The journey of Alvar Nuñez Cabeza de Vaca and his companions from Florida to the Pacific, 1528-1536 Page: 15 of 253
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Oviedo mentions Andres Dorantes among
the signers of the Letter, which was, as he
states, sent to the Audiencia at Santo Do-
mingo from Havana. Cabeza de Vaca af-
firms Dorantes remained at Vera Cruz, and
thence went back to Mexico. This is fully
established by the communications of the
Viceroy, Mendoza, notwithstanding Her-
rera says he returned to Spain with his
companions. The objection may be re-
moved, however, by supposing, as is very
likely, that the Letter was writen in Mex-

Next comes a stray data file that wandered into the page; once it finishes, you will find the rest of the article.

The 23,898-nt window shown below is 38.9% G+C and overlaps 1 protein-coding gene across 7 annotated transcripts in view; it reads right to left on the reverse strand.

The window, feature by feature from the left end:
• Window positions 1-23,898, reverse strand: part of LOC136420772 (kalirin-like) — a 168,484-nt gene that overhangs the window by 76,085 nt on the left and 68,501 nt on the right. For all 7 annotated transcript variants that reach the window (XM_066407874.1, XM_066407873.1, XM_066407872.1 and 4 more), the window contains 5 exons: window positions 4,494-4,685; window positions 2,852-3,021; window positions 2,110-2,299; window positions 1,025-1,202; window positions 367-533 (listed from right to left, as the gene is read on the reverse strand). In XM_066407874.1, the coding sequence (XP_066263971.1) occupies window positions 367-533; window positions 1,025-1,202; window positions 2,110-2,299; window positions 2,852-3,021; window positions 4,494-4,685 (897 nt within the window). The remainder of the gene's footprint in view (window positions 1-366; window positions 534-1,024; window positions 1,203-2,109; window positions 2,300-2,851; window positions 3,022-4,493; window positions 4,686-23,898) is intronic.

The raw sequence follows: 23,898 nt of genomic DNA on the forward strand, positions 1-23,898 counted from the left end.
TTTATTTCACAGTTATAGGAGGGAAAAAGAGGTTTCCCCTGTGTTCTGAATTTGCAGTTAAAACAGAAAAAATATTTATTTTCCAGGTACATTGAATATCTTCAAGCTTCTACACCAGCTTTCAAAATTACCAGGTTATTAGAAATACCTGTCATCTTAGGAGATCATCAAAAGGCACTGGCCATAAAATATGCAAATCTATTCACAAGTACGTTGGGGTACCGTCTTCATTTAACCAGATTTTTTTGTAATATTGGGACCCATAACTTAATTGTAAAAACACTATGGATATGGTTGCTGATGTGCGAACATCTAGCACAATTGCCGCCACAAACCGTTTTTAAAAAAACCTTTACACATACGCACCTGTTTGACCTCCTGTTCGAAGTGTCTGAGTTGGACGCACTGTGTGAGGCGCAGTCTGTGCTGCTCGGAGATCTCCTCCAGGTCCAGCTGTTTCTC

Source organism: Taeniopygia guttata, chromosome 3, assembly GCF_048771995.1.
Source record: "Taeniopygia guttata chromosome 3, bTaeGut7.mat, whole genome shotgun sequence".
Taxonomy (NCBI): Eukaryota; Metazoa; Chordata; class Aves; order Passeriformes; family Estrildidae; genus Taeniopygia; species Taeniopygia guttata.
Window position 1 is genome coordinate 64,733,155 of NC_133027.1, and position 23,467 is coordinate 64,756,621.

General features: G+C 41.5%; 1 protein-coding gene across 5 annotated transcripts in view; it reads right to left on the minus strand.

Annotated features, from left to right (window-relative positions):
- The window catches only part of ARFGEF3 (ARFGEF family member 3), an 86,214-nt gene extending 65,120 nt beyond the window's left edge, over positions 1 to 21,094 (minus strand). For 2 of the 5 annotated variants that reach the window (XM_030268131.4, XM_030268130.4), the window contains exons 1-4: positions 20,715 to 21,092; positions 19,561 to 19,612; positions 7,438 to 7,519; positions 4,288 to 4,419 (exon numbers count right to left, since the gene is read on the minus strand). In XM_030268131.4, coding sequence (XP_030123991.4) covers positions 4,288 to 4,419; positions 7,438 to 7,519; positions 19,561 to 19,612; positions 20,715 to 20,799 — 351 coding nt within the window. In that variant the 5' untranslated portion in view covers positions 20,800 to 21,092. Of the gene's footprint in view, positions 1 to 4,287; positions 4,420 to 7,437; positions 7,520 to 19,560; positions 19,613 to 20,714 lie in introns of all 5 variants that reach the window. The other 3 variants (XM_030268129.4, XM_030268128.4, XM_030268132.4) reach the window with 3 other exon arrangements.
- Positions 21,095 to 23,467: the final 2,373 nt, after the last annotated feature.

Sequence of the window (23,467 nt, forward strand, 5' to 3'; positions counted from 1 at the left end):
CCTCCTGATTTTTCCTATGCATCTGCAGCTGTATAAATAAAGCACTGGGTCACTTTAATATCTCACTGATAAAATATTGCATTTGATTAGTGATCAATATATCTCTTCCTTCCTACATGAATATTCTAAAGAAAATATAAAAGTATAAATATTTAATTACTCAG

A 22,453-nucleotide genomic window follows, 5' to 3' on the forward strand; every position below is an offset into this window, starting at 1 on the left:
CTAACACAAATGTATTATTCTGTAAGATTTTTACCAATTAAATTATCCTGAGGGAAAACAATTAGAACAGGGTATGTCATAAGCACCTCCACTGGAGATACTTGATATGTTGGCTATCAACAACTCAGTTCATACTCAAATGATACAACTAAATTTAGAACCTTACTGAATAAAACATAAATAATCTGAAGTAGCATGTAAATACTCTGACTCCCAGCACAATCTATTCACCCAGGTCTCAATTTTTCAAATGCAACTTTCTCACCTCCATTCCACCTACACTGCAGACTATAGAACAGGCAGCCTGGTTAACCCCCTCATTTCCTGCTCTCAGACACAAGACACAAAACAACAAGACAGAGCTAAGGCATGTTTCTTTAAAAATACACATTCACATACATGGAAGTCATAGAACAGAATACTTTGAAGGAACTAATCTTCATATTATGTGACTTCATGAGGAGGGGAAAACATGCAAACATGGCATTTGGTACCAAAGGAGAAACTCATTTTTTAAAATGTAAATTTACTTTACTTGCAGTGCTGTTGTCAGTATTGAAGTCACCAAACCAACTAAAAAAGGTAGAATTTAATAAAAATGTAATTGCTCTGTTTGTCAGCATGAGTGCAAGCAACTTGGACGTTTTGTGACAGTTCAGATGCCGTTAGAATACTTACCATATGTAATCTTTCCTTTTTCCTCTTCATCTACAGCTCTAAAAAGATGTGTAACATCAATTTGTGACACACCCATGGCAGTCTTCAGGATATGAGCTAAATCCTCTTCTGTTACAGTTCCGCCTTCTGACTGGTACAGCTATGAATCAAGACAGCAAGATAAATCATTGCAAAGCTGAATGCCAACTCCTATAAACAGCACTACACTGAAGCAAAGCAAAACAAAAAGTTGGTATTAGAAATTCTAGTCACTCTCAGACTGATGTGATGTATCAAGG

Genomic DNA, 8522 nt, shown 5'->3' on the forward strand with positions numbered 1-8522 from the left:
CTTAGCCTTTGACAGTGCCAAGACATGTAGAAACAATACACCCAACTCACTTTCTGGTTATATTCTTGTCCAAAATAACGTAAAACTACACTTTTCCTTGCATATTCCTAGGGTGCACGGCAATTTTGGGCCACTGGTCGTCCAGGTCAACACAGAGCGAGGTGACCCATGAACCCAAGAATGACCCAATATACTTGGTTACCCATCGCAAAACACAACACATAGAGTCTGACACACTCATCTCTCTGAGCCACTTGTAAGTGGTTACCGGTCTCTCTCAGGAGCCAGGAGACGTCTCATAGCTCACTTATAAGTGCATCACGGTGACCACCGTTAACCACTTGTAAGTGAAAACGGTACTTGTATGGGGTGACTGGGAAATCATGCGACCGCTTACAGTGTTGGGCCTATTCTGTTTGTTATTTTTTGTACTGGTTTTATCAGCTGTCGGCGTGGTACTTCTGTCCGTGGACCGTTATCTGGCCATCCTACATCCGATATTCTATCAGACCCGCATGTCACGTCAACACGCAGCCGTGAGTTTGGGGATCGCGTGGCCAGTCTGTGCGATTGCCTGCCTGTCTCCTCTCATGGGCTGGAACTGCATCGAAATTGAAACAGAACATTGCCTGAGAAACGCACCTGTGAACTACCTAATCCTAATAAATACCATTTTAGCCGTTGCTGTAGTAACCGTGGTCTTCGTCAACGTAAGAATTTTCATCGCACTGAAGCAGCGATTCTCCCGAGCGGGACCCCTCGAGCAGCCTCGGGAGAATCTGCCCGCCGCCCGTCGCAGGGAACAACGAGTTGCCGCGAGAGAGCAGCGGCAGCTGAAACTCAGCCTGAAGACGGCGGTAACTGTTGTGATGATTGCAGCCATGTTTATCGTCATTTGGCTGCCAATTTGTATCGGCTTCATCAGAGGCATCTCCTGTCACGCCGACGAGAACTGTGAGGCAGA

ico, when the three were still together.
A very serious objection to the credibility
of the three narratives, however, arises from
the fact that all are based upon recollections
only, and not upon journals or field-notes of
any kind. It was, of course, impossible for
the outcasts, shifted and shifting from tribe
to tribe, to keep any written record of their
trip. Many of, their descriptions are not,
therefore, expected to be fully accurate.
At the end of the eight years of constant
misfortune and suffering, memory clings
most to personal vicissitudes, and the narra-
tive of these does not appear exaggerateai
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Cabeza de Vaca, Alvar Núñez. The journey of Alvar Nuñez Cabeza de Vaca and his companions from Florida to the Pacific, 1528-1536, book, 1922; New York. (texashistory.unt.edu/ark:/67531/metapth3001/m1/15/: accessed May 29, 2017), University of North Texas Libraries, The Portal to Texas History, texashistory.unt.edu; .